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A Glass of Wine a Day May Keep This Vital Organ Healthy

A glass of wine a day may help keep kidneys healthy

Moderate wine consumption may help keep your kidneys healthy, new research suggests.

Not only that, but those who already have kidney disease may benefit from an occasional glass of wine as well.

Study author Dr. Tapan Mehta, a renal fellow at the University of Colorado Anschutz Medical Center, and his colleagues studied data from the 2003 to 2006 National Health and Nutrition Examination, which included nearly 6,000 people. About 1,000 of those had chronic kidney disease (CKD). The researchers examined whether moderate drinking could help those with CKD lower their risk of cardiovascular disease, and whether it could help those with healthy kidneys keep them healthy.

“Those [with healthy kidneys] who drank less than one glass of wine a day had a 37 percent lower risk of having chronic kidney disease than those who drank no wine,” Mehta said.

"Those with chronic kidney disease who drank less than one glass a day had a 29 percent lower risk of cardiovascular events [than those who drank no wine]," he added.

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Mehta, who presented his findings Wednesday at a National Kidney Foundation meeting in Las Vegas, said it wasn’t clear from the study whether red wine is better than white for kidney health. Participants were only asked if they drank wine and how much. However, previous studies have linked red wine to heart health.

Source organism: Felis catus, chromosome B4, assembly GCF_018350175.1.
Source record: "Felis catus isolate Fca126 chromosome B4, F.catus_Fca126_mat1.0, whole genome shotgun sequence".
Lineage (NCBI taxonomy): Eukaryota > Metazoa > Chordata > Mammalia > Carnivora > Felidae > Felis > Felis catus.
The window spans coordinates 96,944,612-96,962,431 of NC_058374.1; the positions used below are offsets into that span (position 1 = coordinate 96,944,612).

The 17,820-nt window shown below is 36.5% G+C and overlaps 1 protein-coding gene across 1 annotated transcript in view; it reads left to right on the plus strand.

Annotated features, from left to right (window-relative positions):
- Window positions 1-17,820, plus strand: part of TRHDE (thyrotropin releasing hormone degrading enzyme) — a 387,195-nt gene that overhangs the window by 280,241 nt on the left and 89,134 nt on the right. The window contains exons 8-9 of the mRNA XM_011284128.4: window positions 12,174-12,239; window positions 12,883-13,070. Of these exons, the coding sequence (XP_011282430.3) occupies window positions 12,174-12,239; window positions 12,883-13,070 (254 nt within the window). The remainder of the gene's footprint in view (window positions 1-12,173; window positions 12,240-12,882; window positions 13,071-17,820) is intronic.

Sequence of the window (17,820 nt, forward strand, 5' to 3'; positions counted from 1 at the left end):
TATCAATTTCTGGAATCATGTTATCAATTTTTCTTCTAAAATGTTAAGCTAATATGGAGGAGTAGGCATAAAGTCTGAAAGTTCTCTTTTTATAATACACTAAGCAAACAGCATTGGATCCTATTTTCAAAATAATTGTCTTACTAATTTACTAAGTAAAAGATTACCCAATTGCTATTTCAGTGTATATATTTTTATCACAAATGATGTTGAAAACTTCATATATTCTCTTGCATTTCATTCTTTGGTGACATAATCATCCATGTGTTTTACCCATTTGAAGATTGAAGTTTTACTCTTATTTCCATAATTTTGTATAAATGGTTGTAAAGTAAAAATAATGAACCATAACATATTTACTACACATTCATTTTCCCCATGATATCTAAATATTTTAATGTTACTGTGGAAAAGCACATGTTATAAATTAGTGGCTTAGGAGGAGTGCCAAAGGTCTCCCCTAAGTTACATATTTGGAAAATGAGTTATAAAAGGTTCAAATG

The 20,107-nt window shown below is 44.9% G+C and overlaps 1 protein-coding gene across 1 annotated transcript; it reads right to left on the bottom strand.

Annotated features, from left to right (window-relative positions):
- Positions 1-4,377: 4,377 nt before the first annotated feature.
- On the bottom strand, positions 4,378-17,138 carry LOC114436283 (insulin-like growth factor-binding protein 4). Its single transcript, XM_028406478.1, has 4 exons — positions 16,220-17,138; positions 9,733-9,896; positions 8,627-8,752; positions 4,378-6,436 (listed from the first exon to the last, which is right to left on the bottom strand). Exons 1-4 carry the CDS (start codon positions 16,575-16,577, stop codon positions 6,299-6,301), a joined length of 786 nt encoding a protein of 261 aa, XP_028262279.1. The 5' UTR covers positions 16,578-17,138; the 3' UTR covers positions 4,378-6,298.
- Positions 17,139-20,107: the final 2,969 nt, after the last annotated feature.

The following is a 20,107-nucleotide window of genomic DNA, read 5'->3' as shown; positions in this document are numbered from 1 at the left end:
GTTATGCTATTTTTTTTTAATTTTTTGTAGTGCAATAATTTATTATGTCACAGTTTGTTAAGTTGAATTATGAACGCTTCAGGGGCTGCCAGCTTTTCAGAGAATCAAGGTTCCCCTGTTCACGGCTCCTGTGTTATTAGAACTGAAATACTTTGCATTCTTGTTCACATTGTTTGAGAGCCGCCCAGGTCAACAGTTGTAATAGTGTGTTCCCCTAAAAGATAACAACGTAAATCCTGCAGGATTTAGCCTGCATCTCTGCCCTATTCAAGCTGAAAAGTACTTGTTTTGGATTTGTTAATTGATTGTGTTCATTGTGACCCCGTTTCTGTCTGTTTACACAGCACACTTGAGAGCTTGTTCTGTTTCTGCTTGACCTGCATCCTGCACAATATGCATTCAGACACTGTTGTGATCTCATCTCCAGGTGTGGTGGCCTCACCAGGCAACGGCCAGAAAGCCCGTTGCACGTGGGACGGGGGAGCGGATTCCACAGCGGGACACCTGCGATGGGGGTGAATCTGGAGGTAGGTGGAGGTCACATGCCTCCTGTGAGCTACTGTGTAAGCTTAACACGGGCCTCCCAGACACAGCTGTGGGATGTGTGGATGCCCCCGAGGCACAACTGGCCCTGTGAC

While the study made the association between wine drinking and kidney health, Mehta said the researchers could not “make any firm cause and effect conclusion.” He also said he wasn’t exactly sure why wine would be linked to kidney health, although moderate drinking has been linked to lower levels of protein in the urine. In people who have kidney disease, higher levels of protein in the urine are linked with an increased risk of kidney disease progression.

Mehta and his team also emphasized moderate wine consumption, saying there weren’t enough people in the study who regularly drank two glasses or more a day to determine the effects of drinking more wine.

“Excess alcohol consumption has definitely been shown to have negative effects on kidney function,” said Thomas Manley, director of scientific activities at the National Kidney Foundation.

“Alcohol can also worsen hypertension, a major cause of chronic kidney disease, so those with poorly controlled hypertension should definitely limit the amount of alcohol they consume. It's also important to consider the nutritional contents of the various alcoholic drinks to be sure they comply with the prescribed renal diet,” he added.

[Photo credit: Quinn Dombrowski / Flickr]